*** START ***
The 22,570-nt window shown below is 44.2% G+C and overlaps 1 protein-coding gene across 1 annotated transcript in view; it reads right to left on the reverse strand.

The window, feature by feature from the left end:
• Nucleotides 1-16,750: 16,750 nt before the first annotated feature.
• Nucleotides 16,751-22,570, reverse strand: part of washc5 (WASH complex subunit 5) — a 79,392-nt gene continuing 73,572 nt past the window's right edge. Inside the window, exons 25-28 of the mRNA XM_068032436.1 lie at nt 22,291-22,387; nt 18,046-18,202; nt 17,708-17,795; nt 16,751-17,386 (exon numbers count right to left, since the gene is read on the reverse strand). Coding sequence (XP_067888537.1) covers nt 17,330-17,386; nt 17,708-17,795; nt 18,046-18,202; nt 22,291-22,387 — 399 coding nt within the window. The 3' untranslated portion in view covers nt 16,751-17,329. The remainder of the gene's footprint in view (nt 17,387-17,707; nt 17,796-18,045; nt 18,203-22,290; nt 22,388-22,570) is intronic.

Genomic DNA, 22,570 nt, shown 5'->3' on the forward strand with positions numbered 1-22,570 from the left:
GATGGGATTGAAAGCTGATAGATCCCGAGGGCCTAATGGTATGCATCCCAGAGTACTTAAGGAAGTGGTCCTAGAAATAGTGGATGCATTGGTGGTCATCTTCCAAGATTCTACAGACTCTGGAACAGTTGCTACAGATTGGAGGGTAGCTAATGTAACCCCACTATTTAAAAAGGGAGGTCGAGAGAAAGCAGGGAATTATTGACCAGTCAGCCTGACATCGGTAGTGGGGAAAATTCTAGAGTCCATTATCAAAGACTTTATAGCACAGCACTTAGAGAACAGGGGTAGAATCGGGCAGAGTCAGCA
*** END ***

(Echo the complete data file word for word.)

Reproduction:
The 22,570-nt window shown below is 44.2% G+C and overlaps 1 protein-coding gene across 1 annotated transcript in view; it reads right to left on the reverse strand.

The window, feature by feature from the left end:
• Nucleotides 1-16,750: 16,750 nt before the first annotated feature.
• Nucleotides 16,751-22,570, reverse strand: part of washc5 (WASH complex subunit 5) — a 79,392-nt gene continuing 73,572 nt past the window's right edge. Inside the window, exons 25-28 of the mRNA XM_068032436.1 lie at nt 22,291-22,387; nt 18,046-18,202; nt 17,708-17,795; nt 16,751-17,386 (exon numbers count right to left, since the gene is read on the reverse strand). Coding sequence (XP_067888537.1) covers nt 17,330-17,386; nt 17,708-17,795; nt 18,046-18,202; nt 22,291-22,387 — 399 coding nt within the window. The 3' untranslated portion in view covers nt 16,751-17,329. The remainder of the gene's footprint in view (nt 17,387-17,707; nt 17,796-18,045; nt 18,203-22,290; nt 22,388-22,570) is intronic.

Genomic DNA, 22,570 nt, shown 5'->3' on the forward strand with positions numbered 1-22,570 from the left:
GATGGGATTGAAAGCTGATAGATCCCGAGGGCCTAATGGTATGCATCCCAGAGTACTTAAGGAAGTGGTCCTAGAAATAGTGGATGCATTGGTGGTCATCTTCCAAGATTCTACAGACTCTGGAACAGTTGCTACAGATTGGAGGGTAGCTAATGTAACCCCACTATTTAAAAAGGGAGGTCGAGAGAAAGCAGGGAATTATTGACCAGTCAGCCTGACATCGGTAGTGGGGAAAATTCTAGAGTCCATTATCAAAGACTTTATAGCACAGCACTTAGAGAACAGGGGTAGAATCGGGCAGAGTCAGCA